RAAF Accident, Canberra 1957 - Adjournment Speech


Senator IAN MACDONALD (Queensland) (22:41): This speech is dedicated to Mrs Alma Shaw, Mr Jim Macdonald, Mrs Kim Best and Mr Doug Mackrill, who sat in the gallery of this chamber last night to join me in this speech, on a night which had particular importance to them but when the speech, unfortunately, was unable to be delivered because of the speaking guillotine in place. This chamber is a place of wordswords that may represent ideas or ideals but all too often words that, once uttered, are gone. The news cycle reinforces the short-term nature of much that is spoken in this place, but I want to tell a story of how some words which had their genesis in this chamber five years ago have linked the lives of a number of people hitherto unknown to each other. This had a sequel yesterday morning at a commemorative service at the Royal Military College at Duntroon.

At 8.20 pm on last night's date, but 55 years ago, four young men lost their lives in a fatal air crash in the grounds of the Royal Military College. All were members of the RAAF operating from Fairbairn Airbase who were on night training landing and take-off exercises in their Dakota aircraft, No. A65-112 of No. 86 Transport Wing of the Royal Australian Air Force. Five years ago, on the 50th anniversary of that terrible accident, I spoke about the accident in this Senate. One of those young men, the captain of the aircraft, was my brother, Flying Officer Neil Macdonald. The other crew members were second officer Flight Sergeant Noel Charlton, navigator Sergeant Ian Mackrill and signaller Sergeant Maxwell Coombe. They were ordinary young men, two with wives and one of those eagerly anticipating the birth of his first child in 36 days.

For the crew of this aircraft, what started out as a normal training exercise ended in tragedy. But for the selfless action of the pilots that night, the accident could have involved the loss of many more lives of men, women and children in the married quarters at the Royal Military College at Duntroon. Since that time, through a series of events and actionsin particular the efforts of the daughter of Flight Sergeant Charltonthe families of those young men have become linked.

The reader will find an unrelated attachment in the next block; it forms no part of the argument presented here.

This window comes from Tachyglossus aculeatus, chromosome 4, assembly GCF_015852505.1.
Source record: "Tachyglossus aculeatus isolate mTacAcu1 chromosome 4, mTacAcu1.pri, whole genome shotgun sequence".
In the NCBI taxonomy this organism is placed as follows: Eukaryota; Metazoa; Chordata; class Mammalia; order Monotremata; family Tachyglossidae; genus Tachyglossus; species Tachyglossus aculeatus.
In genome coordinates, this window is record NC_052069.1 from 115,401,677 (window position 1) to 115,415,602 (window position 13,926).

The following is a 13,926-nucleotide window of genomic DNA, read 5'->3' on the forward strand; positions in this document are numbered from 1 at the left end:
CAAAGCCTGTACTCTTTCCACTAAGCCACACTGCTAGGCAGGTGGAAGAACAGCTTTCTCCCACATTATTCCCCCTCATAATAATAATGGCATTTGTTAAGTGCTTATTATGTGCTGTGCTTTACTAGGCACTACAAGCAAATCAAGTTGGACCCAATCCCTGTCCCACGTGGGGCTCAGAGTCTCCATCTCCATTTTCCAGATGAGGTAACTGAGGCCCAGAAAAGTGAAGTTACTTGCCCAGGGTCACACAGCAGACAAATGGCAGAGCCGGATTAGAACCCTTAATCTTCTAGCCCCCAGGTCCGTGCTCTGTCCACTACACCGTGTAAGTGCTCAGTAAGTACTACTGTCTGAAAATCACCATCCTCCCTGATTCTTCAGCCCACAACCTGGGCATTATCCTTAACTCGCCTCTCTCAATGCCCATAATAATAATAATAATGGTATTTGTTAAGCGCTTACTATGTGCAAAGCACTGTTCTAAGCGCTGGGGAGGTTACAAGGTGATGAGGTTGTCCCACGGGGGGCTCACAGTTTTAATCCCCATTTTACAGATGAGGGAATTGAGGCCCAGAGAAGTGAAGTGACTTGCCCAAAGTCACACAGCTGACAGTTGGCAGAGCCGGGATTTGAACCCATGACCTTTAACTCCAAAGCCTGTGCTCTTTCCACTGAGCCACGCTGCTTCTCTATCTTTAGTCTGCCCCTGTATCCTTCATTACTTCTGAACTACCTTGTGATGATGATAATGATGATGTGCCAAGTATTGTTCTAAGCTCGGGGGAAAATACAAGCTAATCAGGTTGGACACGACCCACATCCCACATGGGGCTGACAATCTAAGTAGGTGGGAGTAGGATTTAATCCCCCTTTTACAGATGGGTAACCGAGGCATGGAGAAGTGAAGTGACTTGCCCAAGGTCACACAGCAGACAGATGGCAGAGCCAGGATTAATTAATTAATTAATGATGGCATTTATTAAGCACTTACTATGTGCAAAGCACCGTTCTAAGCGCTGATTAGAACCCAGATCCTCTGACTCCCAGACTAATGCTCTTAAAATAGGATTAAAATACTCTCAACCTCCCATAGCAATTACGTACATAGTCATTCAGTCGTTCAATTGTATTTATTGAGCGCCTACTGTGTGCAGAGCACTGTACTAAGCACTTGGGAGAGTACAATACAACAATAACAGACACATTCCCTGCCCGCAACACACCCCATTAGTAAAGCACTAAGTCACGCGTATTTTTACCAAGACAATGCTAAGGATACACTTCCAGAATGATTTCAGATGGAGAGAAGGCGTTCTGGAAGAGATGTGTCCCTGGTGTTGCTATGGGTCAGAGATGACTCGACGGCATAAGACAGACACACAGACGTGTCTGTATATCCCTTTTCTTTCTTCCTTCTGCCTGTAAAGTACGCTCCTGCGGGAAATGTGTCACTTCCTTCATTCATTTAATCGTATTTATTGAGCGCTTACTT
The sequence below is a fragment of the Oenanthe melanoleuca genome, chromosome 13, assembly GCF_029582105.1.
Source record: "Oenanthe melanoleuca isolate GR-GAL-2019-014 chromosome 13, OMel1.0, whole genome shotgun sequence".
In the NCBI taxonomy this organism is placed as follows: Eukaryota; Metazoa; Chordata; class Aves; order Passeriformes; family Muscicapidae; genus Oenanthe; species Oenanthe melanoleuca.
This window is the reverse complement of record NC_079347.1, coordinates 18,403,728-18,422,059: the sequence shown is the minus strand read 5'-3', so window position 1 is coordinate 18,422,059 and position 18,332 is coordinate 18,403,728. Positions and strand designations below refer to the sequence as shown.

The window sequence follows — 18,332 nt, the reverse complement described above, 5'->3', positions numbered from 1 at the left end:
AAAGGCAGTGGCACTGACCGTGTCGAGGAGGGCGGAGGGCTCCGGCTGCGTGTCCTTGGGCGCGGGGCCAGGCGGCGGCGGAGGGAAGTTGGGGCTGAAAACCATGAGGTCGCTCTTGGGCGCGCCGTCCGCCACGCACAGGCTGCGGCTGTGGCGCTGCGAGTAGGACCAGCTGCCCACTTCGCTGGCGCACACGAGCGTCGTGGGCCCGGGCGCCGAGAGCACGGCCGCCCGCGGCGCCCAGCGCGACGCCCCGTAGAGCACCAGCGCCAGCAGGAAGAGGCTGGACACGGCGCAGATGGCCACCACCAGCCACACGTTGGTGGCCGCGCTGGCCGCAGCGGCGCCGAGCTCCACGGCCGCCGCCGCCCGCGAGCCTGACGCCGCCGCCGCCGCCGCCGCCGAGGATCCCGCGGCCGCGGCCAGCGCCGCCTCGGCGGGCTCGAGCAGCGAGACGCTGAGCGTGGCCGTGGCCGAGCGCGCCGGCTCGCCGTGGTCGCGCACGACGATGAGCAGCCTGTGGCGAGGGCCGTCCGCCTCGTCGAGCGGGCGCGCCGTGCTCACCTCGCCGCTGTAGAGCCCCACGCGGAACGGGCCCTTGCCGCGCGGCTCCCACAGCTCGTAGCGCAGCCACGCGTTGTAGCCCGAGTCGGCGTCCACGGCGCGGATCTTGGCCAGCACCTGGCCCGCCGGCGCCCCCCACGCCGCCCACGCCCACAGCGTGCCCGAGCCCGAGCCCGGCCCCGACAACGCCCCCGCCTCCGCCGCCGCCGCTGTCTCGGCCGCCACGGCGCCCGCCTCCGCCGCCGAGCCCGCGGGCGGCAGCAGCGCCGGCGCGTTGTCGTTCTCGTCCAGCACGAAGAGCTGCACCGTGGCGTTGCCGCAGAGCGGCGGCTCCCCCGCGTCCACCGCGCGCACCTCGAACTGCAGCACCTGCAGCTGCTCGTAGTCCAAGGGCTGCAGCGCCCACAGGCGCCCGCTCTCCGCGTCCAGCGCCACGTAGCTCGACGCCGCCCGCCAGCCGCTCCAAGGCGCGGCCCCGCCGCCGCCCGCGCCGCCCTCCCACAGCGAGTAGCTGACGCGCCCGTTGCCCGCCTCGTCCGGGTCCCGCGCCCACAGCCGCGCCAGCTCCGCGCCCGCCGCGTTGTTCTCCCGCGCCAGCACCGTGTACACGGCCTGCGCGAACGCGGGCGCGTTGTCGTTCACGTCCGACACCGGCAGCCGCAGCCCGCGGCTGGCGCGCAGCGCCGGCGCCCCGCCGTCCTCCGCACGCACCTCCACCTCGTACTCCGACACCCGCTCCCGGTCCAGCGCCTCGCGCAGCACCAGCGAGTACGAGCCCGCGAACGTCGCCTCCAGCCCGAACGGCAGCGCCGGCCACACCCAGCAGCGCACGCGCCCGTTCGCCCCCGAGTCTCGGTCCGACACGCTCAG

When I spoke five years ago I said that I had raised this matter not just to commemorate the lives lost in 1957 but also to pay tribute to all those men and women in Australia's military history who have lost their lives while serving their country away from a combat zone. As I said then, all service men and women who volunteer for service in our defence forces are at risk from the very nature of their work. We all owe our service personnel a very high debt of gratitude and it is important that from time to time we remember those who gave their lives in the service of their country.

I also quoted a statement made to the House of Representatives on 20 March 1957 by the then Minister for Air and Minister for Civil Aviation, the Hon. Athol Townley MP, who broke the news of the accident the night before to the Australian parliament and concluded by saying:

The men themselves gave their lives while training for the defence of their country and have earned the reverent gratitude of this National Parliament and, indeed, of all the people of Australia.

The words spoken that night in the Senate five years ago touched a chord with Andrew Bolt, the respected and well-known columnist, who wrote in a blog on 21 March 2007 that he had heard my speech while driving home from a function the previous evening. He saw fit to write generously about that speech and the incident and in fact kindly included in his blog the full text of my speech that night.

As fate would have it, a couple of years after I made that speech, a lady by the name of Kim Best was using the internet as part of a research project into her father, whom she had never known and who had died just 36 days before she was born. She came across my speech and immediately made contact by email. She told me that her father, Noel Heathcote Charlton, had been the second officer on the aircraft and that her mother, Clare, had died a few years later. She has lived her life without any knowledge of her father and with only a very brief time with her mother. As senators, we can appreciate that she felt the emptiness of those who have had no connection with their parents. As Kim said to me when she first contacted me:

I am trying to discover for the first time as much as I can about my dadI have one aunt and uncle leftthat is the sum total of my family so I do not have much to go on.